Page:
Plastic Sachet Alternatives

Promoting alternatives to- or the recycling of- plastic sachets will reduce the impact these small yet destructive plastics have on the environment. 

TARGET USERS: Individuals, Businesses, Industry, Government

KEY CONSIDERATIONS: Companies like Unilever are creating recycling solutions for sachets but even better are their plastic-free seaweed-based alternatives. 



Billions of single-use plastic sachets are sold everyday, particularly in developing and emerging markets in the form of condiments and soaps. Sachets allow low-income consumers to buy small amounts of products that would otherwise be unaffordable to them. These small plastics are easily discarded into urban waterways and natural environments and often end-up in our seas and oceans.


Cities have the power to promote alternatives to plastic products like sachets and/or to help advance their responsable disposal. 

Alternative products

Evoware is a social enterprise that promotes sustainability by providing plastic-free alternatives. Evoware’s mission is to innovate more biodegradable alternatives to singleware-use plastic products using seaweed while increasing the livelihood of seaweed farmers in Indonesia.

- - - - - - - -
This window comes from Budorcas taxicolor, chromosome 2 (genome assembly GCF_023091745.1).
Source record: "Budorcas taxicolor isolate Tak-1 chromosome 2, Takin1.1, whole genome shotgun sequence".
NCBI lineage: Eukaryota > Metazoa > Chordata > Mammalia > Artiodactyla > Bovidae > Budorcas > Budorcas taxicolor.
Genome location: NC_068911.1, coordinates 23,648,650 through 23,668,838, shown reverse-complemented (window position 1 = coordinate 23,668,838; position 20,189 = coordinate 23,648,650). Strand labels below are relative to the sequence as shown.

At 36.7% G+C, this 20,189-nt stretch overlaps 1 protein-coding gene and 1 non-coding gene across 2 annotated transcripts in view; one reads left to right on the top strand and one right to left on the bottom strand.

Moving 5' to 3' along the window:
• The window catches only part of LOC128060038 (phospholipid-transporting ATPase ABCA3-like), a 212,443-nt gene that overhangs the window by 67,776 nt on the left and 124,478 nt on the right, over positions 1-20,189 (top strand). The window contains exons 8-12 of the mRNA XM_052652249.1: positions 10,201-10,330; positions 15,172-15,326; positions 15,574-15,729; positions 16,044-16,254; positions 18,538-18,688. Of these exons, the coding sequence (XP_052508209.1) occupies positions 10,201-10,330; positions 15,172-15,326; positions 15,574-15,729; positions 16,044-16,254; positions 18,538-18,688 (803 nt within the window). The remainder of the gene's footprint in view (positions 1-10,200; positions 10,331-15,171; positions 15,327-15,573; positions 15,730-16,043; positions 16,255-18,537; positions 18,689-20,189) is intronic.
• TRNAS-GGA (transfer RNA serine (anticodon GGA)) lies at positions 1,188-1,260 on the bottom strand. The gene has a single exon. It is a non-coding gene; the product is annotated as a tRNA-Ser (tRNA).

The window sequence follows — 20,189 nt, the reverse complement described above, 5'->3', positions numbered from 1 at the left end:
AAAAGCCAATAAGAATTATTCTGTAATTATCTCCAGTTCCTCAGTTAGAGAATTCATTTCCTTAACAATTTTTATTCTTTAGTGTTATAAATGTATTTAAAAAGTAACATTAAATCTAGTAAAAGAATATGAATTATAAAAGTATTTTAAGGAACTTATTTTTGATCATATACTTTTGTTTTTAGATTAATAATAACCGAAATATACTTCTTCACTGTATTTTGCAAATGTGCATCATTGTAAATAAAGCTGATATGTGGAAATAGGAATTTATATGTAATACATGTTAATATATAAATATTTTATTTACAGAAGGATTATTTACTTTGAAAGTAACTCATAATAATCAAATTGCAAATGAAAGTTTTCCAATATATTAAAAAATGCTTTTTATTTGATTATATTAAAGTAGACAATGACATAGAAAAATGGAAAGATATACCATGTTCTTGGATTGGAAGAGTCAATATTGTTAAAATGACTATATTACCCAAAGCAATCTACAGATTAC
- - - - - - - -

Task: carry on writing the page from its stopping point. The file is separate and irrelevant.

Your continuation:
Evoware makes a disposable and edible sachet made from seaweed to replace plastic sachet products. This seaweed sheet has the same function as plastic packaging but can be dissolved in warm water. The sheet is heat sealable and therefore can be customized based on different shapes and sizes.


Responsible disposal

As part of their overall goal to develop and implement a sustainable business model for handling sachet waste streams by 2025, Unilever has partnered with CreaCycle to co-develop the CreaSolv® Sachet Recycling Technology. The technology produces quality polymers that can be used to make plastic that can be used again and again – offering the potential for a circular economy model. 



Social impact group A Plastic Planet published an open letter urging the government to include sachets – used for everything from ketchup and vinegar to shampoo – in European and UK legislation which bans other “throwaway” items such as plastic straws and cotton buds. 



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